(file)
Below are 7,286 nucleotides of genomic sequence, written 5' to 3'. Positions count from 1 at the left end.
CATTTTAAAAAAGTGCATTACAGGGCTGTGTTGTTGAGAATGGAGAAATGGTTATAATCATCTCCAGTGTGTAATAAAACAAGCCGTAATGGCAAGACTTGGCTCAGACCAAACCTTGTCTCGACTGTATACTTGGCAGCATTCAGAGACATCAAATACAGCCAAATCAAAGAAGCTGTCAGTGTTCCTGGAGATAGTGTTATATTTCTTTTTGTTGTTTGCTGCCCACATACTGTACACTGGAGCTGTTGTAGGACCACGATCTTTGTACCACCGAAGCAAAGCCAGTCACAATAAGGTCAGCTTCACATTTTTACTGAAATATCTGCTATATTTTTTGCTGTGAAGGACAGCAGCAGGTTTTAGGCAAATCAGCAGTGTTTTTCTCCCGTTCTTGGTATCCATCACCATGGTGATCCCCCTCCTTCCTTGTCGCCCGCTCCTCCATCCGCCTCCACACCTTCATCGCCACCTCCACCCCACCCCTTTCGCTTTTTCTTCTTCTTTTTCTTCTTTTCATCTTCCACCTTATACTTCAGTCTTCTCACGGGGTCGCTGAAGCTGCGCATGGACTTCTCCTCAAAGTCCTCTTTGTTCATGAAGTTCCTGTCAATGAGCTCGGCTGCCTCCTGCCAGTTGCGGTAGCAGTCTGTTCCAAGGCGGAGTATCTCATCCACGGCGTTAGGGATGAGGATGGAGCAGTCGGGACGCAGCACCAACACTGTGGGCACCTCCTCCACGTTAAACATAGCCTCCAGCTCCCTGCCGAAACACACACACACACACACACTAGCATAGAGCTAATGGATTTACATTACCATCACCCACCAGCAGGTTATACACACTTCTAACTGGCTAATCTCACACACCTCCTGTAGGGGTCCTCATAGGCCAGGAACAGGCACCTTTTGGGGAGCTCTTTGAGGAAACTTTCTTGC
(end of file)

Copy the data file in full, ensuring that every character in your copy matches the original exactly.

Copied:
Below are 7,286 nucleotides of genomic sequence, written 5' to 3'. Positions count from 1 at the left end.
CATTTTAAAAAAGTGCATTACAGGGCTGTGTTGTTGAGAATGGAGAAATGGTTATAATCATCTCCAGTGTGTAATAAAACAAGCCGTAATGGCAAGACTTGGCTCAGACCAAACCTTGTCTCGACTGTATACTTGGCAGCATTCAGAGACATCAAATACAGCCAAATCAAAGAAGCTGTCAGTGTTCCTGGAGATAGTGTTATATTTCTTTTTGTTGTTTGCTGCCCACATACTGTACACTGGAGCTGTTGTAGGACCACGATCTTTGTACCACCGAAGCAAAGCCAGTCACAATAAGGTCAGCTTCACATTTTTACTGAAATATCTGCTATATTTTTTGCTGTGAAGGACAGCAGCAGGTTTTAGGCAAATCAGCAGTGTTTTTCTCCCGTTCTTGGTATCCATCACCATGGTGATCCCCCTCCTTCCTTGTCGCCCGCTCCTCCATCCGCCTCCACACCTTCATCGCCACCTCCACCCCACCCCTTTCGCTTTTTCTTCTTCTTTTTCTTCTTTTCATCTTCCACCTTATACTTCAGTCTTCTCACGGGGTCGCTGAAGCTGCGCATGGACTTCTCCTCAAAGTCCTCTTTGTTCATGAAGTTCCTGTCAATGAGCTCGGCTGCCTCCTGCCAGTTGCGGTAGCAGTCTGTTCCAAGGCGGAGTATCTCATCCACGGCGTTAGGGATGAGGATGGAGCAGTCGGGACGCAGCACCAACACTGTGGGCACCTCCTCCACGTTAAACATAGCCTCCAGCTCCCTGCCGAAACACACACACACACACACACTAGCATAGAGCTAATGGATTTACATTACCATCACCCACCAGCAGGTTATACACACTTCTAACTGGCTAATCTCACACACCTCCTGTAGGGGTCCTCATAGGCCAGGAACAGGCACCTTTTGGGGAGCTCTTTGAGGAAACTTTCTTGC